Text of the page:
Darren Perry of Green Bay Packers Aims to Beat Old Friends on Pittsburgh Steelers
Trouble is that Perry no longer wears black and gold. He resigned as Pittsburgh's defensive backs coach soon after Mike Tomlin became the Steelers' coach in 2007. After two seasons with the Oakland Raiders, Perry headed to Green Bay in 2009. On Sunday, he'll be coaching the NFC champion Packers' safeties against his old team in Super Bowl XLV at Cowboys Stadium.
"I was rooting for the Steelers to win the AFC because it would give me great satisfaction to beat those guys in this game," said Perry, a Steelers safety from 1992-98 and an assistant under Bill Cowher from 2003-06. "It's not all about me by no means, but it would be pretty special. It's kind of a mixed feeling because I've got so many ties with Pittsburgh. The Rooneys (who own the Steelers) were great to me. The players over there, Troy (Polamalu), Ike Taylor, James Farrior, those relationships are strong. Coach LeBeau is like a father to me. So it's going to be emotional."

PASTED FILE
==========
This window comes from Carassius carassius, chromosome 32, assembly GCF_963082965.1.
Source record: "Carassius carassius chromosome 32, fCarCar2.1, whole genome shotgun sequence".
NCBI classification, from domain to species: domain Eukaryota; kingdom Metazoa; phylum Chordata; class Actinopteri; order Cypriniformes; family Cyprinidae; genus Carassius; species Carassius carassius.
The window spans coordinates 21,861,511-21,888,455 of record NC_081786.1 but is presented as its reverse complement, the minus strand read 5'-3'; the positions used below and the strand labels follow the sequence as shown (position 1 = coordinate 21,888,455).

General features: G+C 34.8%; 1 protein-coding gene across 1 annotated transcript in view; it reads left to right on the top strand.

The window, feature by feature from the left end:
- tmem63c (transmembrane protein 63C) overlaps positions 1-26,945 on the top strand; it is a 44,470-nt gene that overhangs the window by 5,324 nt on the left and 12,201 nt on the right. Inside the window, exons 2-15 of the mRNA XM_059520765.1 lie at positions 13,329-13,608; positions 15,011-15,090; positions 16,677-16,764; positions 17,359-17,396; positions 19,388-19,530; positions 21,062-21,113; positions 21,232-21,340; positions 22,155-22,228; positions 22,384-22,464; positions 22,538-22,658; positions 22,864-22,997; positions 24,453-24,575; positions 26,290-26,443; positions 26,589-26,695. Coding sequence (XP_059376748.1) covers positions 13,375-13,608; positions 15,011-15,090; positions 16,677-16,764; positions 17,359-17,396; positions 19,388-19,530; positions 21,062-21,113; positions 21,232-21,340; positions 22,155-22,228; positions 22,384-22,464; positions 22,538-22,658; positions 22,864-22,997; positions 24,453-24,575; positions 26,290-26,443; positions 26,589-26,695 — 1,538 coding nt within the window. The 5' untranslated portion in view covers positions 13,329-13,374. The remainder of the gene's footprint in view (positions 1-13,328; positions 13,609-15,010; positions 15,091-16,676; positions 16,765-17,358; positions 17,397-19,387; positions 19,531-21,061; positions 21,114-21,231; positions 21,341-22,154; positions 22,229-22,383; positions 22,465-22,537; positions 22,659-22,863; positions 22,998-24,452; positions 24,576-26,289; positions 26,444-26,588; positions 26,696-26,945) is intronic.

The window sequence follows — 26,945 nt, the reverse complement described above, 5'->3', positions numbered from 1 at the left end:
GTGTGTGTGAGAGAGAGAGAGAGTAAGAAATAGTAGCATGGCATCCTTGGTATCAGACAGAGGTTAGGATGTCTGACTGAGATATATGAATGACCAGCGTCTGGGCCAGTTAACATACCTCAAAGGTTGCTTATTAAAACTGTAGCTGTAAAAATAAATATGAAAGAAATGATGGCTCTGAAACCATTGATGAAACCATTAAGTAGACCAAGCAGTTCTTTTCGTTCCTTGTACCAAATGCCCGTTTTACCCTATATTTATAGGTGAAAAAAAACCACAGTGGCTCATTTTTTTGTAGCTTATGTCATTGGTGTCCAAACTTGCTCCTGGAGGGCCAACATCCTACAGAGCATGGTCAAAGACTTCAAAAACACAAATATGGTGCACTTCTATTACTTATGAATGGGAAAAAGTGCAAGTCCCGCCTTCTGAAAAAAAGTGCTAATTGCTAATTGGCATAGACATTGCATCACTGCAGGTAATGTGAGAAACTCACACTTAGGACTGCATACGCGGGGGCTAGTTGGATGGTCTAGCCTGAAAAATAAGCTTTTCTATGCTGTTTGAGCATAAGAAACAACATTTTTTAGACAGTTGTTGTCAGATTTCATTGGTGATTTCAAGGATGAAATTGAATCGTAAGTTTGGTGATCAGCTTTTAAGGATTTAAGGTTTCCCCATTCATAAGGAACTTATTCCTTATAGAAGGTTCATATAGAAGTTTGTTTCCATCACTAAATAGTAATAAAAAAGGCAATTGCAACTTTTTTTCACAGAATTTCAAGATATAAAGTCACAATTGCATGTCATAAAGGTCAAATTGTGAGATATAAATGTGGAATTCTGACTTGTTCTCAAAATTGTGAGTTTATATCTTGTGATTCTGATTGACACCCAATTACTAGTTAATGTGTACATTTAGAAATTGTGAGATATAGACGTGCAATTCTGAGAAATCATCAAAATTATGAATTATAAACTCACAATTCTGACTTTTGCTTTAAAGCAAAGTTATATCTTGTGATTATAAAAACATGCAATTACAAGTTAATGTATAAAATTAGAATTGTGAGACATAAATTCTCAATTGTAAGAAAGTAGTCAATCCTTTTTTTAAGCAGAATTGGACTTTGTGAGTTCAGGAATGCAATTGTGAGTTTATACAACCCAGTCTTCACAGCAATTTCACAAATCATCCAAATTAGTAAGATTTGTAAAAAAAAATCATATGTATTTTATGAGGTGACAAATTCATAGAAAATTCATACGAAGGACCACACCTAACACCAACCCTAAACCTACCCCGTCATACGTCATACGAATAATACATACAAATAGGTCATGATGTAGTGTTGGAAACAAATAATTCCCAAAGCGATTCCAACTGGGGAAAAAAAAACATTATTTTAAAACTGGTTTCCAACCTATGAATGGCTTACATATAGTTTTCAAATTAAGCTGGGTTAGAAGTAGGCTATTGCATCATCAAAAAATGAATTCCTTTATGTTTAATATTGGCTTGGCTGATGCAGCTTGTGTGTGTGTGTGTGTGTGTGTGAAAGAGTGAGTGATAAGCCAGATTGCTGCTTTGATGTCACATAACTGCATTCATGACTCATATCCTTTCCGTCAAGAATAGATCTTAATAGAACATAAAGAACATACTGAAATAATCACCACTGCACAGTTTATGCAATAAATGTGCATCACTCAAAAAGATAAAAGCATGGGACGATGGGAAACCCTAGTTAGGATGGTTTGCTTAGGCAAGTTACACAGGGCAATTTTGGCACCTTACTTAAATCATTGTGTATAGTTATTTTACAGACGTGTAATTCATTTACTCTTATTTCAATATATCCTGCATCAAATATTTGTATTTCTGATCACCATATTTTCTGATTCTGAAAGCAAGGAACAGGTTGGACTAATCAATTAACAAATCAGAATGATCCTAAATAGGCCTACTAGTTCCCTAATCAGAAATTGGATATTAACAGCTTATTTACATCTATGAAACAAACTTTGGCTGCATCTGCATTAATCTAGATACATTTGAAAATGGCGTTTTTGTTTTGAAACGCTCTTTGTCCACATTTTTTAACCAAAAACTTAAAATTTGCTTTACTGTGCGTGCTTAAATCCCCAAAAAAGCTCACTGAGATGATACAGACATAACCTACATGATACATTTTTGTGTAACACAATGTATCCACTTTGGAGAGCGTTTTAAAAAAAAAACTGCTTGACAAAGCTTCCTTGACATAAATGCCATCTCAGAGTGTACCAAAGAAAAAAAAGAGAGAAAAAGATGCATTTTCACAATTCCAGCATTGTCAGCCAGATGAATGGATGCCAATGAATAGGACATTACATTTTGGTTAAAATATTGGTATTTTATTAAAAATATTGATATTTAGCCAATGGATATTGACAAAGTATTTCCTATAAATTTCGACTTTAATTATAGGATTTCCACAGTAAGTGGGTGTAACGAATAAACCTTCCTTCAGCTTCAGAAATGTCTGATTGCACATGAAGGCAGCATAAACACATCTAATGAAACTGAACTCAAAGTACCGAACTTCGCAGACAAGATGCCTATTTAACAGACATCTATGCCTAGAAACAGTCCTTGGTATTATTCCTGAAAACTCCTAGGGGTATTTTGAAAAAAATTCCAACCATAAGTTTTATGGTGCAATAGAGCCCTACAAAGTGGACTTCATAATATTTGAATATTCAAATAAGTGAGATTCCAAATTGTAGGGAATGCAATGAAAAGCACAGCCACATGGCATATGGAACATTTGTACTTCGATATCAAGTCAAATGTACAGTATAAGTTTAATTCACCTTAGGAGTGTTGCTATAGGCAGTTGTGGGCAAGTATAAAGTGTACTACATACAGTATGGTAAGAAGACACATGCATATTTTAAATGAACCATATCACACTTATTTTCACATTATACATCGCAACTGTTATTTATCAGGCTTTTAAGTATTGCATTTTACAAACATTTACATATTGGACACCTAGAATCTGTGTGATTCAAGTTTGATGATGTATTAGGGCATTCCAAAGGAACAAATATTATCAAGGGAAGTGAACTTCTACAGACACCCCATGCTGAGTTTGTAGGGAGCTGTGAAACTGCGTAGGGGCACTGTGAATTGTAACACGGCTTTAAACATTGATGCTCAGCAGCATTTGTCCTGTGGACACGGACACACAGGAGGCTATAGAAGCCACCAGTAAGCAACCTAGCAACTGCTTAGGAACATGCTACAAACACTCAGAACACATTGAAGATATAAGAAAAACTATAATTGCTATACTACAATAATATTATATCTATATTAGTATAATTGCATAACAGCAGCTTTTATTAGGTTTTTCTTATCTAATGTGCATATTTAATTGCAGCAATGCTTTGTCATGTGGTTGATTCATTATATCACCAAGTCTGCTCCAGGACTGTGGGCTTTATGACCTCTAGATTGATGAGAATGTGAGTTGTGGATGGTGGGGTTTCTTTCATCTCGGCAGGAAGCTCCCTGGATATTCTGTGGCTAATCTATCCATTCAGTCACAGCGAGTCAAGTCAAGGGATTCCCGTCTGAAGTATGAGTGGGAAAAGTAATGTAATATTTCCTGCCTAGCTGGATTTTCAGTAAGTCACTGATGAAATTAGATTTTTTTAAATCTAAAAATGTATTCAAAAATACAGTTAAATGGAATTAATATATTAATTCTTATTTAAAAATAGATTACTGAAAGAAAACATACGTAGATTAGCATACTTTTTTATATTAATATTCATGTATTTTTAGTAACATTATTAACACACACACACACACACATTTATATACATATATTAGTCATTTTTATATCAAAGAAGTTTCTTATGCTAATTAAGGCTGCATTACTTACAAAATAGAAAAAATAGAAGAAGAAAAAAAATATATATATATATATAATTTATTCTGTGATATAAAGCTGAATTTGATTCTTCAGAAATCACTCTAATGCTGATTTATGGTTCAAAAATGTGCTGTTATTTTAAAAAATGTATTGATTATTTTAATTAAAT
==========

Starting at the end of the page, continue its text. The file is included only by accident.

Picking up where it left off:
LeBeau, who gave Perry his first coaching job with the Cincinnati Bengals in 2002, said he always knew that his protege would be a great coach.
"Darren's a great coach," LeBeau said. He's a smart, talented guy, a hard worker, a great family man. I'd hire him tomorrow if I needed a guy in his position."
Perry's pass defense ranked fifth in the league this season, first in interception percentage. Ray Horton, who helped Perry in Pittsburgh, was promoted to replace him, but his former pupils still miss him.
"We love DP," said free safety Ryan Clark, adding that Perry was the only coach to work him out when he was trying to break into the NFL in 2002.
"Darren taught me most everything I know about the safety position," said strong safety Polamalu, the Defensive Player of the Year. "He played in the system and he's very passionate about it. He helped me out a lot emotionally because my rookie year was very tough. He helped me learn the defense. He helped me learn so many different things about the position."
Perry talked to a few Pittsburgh players as well as Mitchell, Horton and a couple of Steelers executives on Media Day, but not on purpose.
Said Perry, "I shook a couple hands and got the heck out of there and said, 'we'll do this after the game.' I know we're going try to make them the second Steelers team to lose a Super Bowl. We don't want that '95 team (on which he started against Dallas) to be the only one."